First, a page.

[Sponsored] Discover True Independence at Cambridge

When Is a Good Time to Talk With Clients About Life Settlements?

As a financial advisor, you need the flexibility to make decisions that most benefit your clients and your practice.

This is why the influx of merger and acquisition activity in the financial services industry is so unsettling. Consolidation can rob you of your independence — the control and the flexibility to run your practice your way. More concerning, it can blindside you and come when you least expect it.

That’s why aligning with a broker-dealer/RIA that is internally controlled and positioned to protect the independence of its financial advisors is so important.

Maintaining independence starts with a strong foundation. At Cambridge Investment Research, Inc., our six-pillar structure represents a commitment to our independence, and yours.


Cambridge founder and executive chairman Eric Schwartz had a vision more than 40 years1 ago when he first started a broker-dealer firm. Finding it challenging to compete solely on price, Eric realized he would need to differentiate in other ways. In addition to being price competitive, he also focused on flexibility, quality, service, and other basic principles such as treating people well, creating meaningful relationships, and surrounding himself with like-minded colleagues he knew he could trust.

Eric wanted to provide a foundation that would give financial professionals the best possible opportunity to build their businesses their way, while serving their clients with the flexibility and choice that is only available in the independent business model. From that vision, one of the leading independent broker-dealers in the country emerged. As part of his vision, Eric knew he wanted to build a business to last, not just into his retirement, but across decades and into future generations.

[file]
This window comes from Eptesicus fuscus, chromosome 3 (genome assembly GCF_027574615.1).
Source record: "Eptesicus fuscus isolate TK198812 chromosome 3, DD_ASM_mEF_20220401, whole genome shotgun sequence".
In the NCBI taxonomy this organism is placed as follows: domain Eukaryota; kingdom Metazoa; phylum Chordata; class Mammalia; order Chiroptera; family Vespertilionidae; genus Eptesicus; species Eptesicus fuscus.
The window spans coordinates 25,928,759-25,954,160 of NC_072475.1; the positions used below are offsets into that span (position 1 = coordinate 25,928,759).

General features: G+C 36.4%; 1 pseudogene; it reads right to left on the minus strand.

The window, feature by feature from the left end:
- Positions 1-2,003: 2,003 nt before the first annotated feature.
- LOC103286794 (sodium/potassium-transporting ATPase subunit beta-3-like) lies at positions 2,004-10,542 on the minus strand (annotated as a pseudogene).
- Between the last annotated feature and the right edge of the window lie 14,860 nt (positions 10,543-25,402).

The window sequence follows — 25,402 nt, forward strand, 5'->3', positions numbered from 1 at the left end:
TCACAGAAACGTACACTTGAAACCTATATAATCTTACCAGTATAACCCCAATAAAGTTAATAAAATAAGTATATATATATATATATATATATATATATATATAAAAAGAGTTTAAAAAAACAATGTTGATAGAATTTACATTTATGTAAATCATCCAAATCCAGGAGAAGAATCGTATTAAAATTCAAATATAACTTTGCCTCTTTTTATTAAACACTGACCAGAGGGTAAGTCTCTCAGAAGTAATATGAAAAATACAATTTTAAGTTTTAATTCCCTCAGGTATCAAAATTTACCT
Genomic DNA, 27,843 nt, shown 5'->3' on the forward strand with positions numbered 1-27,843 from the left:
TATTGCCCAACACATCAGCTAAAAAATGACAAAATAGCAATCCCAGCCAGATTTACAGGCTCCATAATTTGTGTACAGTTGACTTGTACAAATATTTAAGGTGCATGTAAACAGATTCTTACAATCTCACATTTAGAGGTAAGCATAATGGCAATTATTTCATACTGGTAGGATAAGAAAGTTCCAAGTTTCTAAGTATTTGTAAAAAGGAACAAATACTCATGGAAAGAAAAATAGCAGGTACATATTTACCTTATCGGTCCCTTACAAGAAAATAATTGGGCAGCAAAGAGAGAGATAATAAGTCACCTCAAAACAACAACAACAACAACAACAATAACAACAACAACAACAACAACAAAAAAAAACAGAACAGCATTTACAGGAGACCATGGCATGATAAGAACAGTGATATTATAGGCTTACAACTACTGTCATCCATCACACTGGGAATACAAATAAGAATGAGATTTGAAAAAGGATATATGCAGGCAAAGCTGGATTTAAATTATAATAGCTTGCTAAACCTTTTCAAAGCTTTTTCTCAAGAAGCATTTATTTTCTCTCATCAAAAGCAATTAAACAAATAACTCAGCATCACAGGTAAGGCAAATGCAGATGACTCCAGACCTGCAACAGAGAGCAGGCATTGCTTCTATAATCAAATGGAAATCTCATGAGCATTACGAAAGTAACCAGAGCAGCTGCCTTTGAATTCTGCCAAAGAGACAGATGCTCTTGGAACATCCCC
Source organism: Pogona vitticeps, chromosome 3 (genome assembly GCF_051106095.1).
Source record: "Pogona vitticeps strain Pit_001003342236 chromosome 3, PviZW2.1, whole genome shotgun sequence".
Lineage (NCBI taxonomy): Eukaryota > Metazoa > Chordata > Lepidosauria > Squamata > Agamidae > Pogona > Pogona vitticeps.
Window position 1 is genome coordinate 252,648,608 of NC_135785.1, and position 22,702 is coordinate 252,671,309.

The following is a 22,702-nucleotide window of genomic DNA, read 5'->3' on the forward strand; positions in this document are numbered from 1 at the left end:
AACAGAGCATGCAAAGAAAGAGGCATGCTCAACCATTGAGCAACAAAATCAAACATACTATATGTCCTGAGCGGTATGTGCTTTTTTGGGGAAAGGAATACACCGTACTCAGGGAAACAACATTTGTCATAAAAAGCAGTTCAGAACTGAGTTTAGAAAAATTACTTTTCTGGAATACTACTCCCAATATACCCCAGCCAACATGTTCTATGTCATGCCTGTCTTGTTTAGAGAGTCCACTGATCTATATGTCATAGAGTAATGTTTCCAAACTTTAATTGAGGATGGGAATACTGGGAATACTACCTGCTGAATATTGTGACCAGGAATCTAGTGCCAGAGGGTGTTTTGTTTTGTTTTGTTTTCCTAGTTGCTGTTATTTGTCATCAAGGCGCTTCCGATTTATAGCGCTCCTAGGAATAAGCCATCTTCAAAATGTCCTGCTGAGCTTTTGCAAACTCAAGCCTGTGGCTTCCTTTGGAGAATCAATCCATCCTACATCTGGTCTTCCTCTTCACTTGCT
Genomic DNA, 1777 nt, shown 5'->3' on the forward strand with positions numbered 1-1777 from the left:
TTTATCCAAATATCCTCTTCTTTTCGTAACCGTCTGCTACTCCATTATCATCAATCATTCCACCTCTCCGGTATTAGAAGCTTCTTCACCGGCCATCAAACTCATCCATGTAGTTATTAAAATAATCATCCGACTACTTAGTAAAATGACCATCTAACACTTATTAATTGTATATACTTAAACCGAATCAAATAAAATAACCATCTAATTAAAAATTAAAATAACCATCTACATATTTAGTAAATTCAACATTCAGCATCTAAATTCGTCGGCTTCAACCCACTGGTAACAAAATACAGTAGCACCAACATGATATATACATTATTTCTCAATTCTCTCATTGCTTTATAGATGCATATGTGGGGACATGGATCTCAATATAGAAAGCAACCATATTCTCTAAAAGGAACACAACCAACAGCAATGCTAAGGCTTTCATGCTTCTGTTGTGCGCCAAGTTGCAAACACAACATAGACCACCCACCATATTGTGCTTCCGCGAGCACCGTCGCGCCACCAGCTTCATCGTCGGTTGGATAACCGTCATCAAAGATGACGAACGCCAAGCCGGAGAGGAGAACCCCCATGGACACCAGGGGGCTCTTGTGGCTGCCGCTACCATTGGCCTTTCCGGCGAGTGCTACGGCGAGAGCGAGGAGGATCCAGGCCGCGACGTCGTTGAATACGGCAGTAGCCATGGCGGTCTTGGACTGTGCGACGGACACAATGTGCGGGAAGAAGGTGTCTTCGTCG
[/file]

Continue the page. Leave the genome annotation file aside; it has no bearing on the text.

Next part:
Over the years, Eric, CEO Amy Webber, and the Cambridge executive leadership team have continually made succession planning a priority, working to ensure the firm’s long-term plans align with our objectives and vision. As the marketplace evolves, so do our planning techniques, and we recognize the plan will always be a work in progress.

Many of the succession decisions we’ve made since Eric founded Cambridge in 19811 were specifically designed to preserve our status as an independent and internally controlled firm. For Cambridge, internal control occurs when senior leadership has majority voting control to shape the firm’s future without outside restrictions. While it may be appealing for founders of some companies and firms to cash out as they approach retirement, this often sacrifices internal control and thus impacts the firm’s ability to put financial professionals and clients first. This is not part of Cambridge’s succession plan and isn’t of any interest to our collective senior leadership team.

Our succession plan includes the following six pillars:

Leadership Structure
Financial Strength
Voting/Non-Voting Stock
Family Foundations
Profit-Sharing Plan

Our succession plan is designed for the long-term perspective and supports our commitment to freedom of choice and independence. The future of your business is just as important to us. We’ve created a team dedicated to supporting financial professionals in formalizing their own continuity and succession plans. And for those still growing their firms, this team can help with acquisitions and all phases of the process. It’s never too late to start planning for the future.

To learn more about our six-pillar approach, click (here).

1Cambridge and its predecessor broker-dealer